Thursday, August 16 2012
With tax deduction limits coming for 2013, medically related home upgrades are a smart project this year.
What a difference year makes.
For the 2012 tax year, you can take a tax deduction on medically necessary home improvements — like installing a wheelchair ramp and other projects that make life easier for an ill or injured family member — if you:
Starting in 2013, if you’re under age 65, you can’t take the tax deduction on medical expenses until you spend 10% of your AGI. But if you’re 65 or older in 2013, you can stick with the 7.5% AGI tax deduction threshold through the end of 2016.
The rules for tax deductions on medical home improvements are tricky:
1. Start with what it costs to modify your home.
How it works
Say you’re 45 years old and spend $20,000 to put a bathroom on the first floor of your home because your husband can’t climb stairs anymore. Your AGI is $100,000. A REALTOR® says the bathroom adds $10,000 to the value of your house.
1. Start with the cost of the improvements: $20,000
So if you itemize, you can take a $2,500 deduction for the 2012 tax year. Wait until 2013 and you get no deduction because your threshold rises to 10%. If you’re over age 65, though, you can claim a $2,500 deduction.
Tip: Doing all your improvements in a single year will help you meet the AGI threshold.
Some of the improvements that you can claim a tax deduction for, according to IRS Publication 502, “Medical and Dental Expenses”:
Will the tax change encourage you to make necessary changes this year?
Read more: http://www.houselogic.com/blog/tax-deductions/medical-tax-deduction-changes-2013/#ixzz23dg4PbL4
Thursday, April 05 2012
Tax benefits for home owners disappeared at the end of 2011 and no one knows whether Congress will bring them back. How annoying!
Congress was so busy bickering at the end of 2011 that it allowed two important tax breaks for home owners to expire. Beginning with the 2012 tax year:
1. You can no longer deduct the cost of private mortgage insurance premiums.
2. You aren’t getting a tax credit for some of your home energy improvements.
You can take advantage of these provisions when you file your 2011 tax return — but beyond that, who knows.
Now that Congress is back in session, it’s likely going to pick up where it left off — arguing about what programs to cut and what taxes to raise. The programs, deductions, and tax credits supporting home ownership belong at the top their to-do list.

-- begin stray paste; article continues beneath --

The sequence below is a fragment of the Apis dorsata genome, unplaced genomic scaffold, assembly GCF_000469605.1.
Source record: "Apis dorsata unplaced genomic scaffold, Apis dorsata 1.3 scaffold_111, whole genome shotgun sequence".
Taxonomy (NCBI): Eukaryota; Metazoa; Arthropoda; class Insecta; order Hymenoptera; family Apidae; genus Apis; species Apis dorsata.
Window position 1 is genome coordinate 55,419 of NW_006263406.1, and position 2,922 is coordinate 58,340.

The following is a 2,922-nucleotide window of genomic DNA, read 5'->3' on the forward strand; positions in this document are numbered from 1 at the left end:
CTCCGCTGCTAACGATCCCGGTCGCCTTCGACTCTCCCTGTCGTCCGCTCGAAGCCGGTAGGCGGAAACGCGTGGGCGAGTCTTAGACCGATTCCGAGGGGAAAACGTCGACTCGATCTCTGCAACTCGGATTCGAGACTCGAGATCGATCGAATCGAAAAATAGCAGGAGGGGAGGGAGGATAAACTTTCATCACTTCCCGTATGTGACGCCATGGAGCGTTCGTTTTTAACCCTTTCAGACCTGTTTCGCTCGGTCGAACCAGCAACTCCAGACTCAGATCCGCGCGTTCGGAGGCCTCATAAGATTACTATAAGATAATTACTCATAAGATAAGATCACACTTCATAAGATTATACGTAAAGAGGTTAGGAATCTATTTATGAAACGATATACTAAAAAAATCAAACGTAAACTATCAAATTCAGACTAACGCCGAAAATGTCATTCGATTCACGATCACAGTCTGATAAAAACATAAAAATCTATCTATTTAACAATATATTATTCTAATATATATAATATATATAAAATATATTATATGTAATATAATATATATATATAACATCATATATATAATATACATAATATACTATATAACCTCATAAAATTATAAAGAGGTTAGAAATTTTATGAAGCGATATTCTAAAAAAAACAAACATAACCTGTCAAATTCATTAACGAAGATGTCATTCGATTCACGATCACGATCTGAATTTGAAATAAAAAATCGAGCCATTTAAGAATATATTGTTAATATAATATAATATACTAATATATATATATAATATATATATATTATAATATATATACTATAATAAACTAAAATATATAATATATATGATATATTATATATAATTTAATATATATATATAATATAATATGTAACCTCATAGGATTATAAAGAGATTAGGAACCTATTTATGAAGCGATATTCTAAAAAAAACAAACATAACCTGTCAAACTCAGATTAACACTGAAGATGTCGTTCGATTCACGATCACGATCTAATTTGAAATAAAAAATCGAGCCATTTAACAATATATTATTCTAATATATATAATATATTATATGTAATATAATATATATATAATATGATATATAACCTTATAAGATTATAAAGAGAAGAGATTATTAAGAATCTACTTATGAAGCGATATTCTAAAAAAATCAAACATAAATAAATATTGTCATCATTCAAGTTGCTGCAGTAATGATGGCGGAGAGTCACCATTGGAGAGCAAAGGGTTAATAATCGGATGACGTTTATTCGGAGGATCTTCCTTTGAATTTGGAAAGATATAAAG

Up until the end of last year, you could deduct your private mortgage insurance premium (PMI) when calculating your income taxes. It was a benefit targeted to lower- and middle-income home owners. Once you made $100,000 or more, it started disappearing and anyone who had more than $110,000 of adjusted gross income couldn’t use it.
The home owners who have to get mortgage insurance are buyers with less than a 20% down payment and refinancers with less than 20% equity. That’s more often first-time home buyers or younger home owners and less often move-up buyers who’ve built up equity in their homes. So in taking away the PMI deduction, Congress is raising taxes paid by first-time home buyers and younger home owners leaving them with less money to spend on housing. That’s especially wrong-headed when the housing market is struggling to recover.
The tax credit for energy efficiency upgrades wasn’t enormous — it was capped at $500 or 10% of the cost for some projects; less for others. But it was a nice incentive to add insulation, new windows, or to upgrade your HVAC system with a more efficient unit — exactly the kind of actions that help decrease our dependence on fossil fuels, leading to a cleaner environment and less outflow of U.S. income to foreign countries. Not to mention, hopefully, smaller utility bills.
In 2012, home ownership and energy independence advocates will fight to get those expired tax rules back on the books and to have them apply retroactively. It’s a familiar fight — they had to do the same thing at the end of 2010.
But this year, the battle is more complicated because there’s a presidential election, discord between the major parties, and a general lack of consensus on any issues.
We home owners certainly don’t all agree on who to vote for, but most of us consider the renewal of those policies is a no-brainer. And we really don’t appreciate it when Congress lets those rules expire at the end of one year and then leaves us to wonder the rest of the next year whether they’ll be renewed.
Read more: http://www.houselogic.com/blog/tax-deductions/home-tax-deductions-2012/?nicmp=hlemail&nichn=solo&niseg=taxdeductions_2012#ixzz1r12GdoqN